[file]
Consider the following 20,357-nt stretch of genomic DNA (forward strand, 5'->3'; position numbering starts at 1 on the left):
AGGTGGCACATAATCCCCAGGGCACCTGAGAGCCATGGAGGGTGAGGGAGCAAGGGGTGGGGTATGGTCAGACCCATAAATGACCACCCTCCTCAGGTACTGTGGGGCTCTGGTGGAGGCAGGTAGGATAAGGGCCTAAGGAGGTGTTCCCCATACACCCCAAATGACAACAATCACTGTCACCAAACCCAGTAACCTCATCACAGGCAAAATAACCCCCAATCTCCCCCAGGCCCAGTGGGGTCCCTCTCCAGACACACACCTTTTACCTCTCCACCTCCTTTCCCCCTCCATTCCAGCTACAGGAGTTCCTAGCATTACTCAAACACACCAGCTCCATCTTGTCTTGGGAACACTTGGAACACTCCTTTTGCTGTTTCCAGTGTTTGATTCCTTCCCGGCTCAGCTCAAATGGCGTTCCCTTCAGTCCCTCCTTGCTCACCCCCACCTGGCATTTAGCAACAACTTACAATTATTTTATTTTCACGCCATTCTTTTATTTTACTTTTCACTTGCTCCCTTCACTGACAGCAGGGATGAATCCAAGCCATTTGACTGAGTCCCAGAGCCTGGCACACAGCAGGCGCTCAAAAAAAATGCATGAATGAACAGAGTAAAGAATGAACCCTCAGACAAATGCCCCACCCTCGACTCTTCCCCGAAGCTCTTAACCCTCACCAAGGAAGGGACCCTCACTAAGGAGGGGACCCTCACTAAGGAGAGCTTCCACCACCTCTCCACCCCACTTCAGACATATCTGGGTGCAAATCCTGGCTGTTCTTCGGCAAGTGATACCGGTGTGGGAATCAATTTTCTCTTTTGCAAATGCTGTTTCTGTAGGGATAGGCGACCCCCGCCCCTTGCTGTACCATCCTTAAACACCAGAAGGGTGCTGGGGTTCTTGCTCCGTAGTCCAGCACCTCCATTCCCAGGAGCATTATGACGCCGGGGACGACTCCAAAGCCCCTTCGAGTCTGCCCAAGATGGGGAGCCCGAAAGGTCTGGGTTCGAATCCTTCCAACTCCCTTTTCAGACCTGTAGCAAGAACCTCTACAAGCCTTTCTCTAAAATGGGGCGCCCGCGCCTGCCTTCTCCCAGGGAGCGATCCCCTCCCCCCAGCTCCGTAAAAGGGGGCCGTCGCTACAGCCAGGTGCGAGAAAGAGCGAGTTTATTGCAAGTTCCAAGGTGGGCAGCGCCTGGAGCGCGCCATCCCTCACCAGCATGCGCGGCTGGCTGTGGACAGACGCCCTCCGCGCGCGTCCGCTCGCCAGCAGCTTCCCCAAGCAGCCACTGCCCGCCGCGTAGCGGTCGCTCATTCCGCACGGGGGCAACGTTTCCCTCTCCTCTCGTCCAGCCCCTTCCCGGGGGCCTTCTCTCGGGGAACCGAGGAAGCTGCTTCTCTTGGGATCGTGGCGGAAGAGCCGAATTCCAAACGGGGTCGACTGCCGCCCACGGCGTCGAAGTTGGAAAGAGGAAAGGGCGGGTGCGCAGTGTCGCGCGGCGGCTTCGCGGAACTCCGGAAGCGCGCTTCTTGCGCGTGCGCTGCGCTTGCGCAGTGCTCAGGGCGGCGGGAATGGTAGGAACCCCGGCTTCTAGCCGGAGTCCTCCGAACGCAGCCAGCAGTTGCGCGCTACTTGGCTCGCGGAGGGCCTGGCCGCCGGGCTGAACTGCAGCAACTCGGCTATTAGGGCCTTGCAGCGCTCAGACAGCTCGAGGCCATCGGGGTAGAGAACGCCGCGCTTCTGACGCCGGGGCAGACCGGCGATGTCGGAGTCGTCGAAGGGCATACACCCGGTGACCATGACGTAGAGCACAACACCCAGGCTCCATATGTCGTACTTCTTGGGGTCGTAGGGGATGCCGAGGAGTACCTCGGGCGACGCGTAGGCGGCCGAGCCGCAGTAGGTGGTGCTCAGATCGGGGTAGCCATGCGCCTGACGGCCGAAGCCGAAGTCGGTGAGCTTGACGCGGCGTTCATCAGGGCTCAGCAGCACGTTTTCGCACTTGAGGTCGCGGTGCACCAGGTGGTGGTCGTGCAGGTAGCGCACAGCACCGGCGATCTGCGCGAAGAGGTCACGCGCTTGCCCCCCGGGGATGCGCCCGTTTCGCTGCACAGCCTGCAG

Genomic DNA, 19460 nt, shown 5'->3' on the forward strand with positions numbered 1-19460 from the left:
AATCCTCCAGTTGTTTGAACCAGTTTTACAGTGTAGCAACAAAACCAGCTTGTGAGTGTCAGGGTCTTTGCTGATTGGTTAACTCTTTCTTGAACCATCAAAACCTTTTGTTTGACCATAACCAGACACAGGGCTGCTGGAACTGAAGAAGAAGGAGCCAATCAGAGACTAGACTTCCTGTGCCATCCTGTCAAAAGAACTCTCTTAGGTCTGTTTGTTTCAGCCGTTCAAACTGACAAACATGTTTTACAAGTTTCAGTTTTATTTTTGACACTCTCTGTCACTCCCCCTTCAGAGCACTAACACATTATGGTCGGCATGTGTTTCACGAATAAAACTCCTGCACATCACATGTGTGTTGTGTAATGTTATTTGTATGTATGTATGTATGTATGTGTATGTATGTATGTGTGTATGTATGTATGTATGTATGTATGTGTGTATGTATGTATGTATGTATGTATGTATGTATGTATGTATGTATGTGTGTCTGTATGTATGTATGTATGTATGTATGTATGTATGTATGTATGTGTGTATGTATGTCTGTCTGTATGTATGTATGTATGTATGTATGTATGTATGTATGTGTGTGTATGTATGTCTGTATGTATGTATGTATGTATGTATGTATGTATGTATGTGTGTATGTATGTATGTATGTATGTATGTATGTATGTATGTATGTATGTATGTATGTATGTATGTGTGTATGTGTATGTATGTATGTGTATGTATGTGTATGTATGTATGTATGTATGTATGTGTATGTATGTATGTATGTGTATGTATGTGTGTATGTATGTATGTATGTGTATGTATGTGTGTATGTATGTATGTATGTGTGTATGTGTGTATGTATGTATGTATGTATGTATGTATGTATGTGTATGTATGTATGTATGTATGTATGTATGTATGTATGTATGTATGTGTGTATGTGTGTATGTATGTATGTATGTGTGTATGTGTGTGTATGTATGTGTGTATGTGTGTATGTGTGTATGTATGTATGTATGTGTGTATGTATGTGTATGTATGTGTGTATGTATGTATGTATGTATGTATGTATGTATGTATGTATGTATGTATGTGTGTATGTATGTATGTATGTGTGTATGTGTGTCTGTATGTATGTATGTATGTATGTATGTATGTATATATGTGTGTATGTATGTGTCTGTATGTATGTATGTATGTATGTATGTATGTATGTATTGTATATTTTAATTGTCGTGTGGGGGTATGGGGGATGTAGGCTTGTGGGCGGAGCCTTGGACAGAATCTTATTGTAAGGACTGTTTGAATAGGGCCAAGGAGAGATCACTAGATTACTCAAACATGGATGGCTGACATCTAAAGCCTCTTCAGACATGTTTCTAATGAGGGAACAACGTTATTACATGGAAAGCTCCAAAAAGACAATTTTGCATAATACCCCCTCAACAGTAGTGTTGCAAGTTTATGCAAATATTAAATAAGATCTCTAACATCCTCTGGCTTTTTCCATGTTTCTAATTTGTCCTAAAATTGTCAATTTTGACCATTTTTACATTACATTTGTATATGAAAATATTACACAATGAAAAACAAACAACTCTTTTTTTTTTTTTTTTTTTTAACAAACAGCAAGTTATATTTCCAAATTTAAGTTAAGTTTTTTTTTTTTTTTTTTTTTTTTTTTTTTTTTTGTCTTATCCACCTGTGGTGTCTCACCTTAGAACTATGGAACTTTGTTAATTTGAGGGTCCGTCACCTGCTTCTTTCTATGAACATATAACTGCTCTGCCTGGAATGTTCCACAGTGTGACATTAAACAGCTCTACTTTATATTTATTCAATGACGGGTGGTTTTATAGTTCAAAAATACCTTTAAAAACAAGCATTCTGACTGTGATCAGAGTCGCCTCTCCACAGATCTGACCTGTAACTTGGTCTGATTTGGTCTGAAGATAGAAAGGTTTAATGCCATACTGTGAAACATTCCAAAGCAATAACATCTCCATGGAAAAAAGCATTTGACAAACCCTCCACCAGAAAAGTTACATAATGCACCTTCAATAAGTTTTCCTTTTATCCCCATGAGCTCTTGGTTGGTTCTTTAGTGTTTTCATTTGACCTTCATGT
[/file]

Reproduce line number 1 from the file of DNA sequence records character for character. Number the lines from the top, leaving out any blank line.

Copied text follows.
Consider the following 20,357-nt stretch of genomic DNA (forward strand, 5'->3'; position numbering starts at 1 on the left):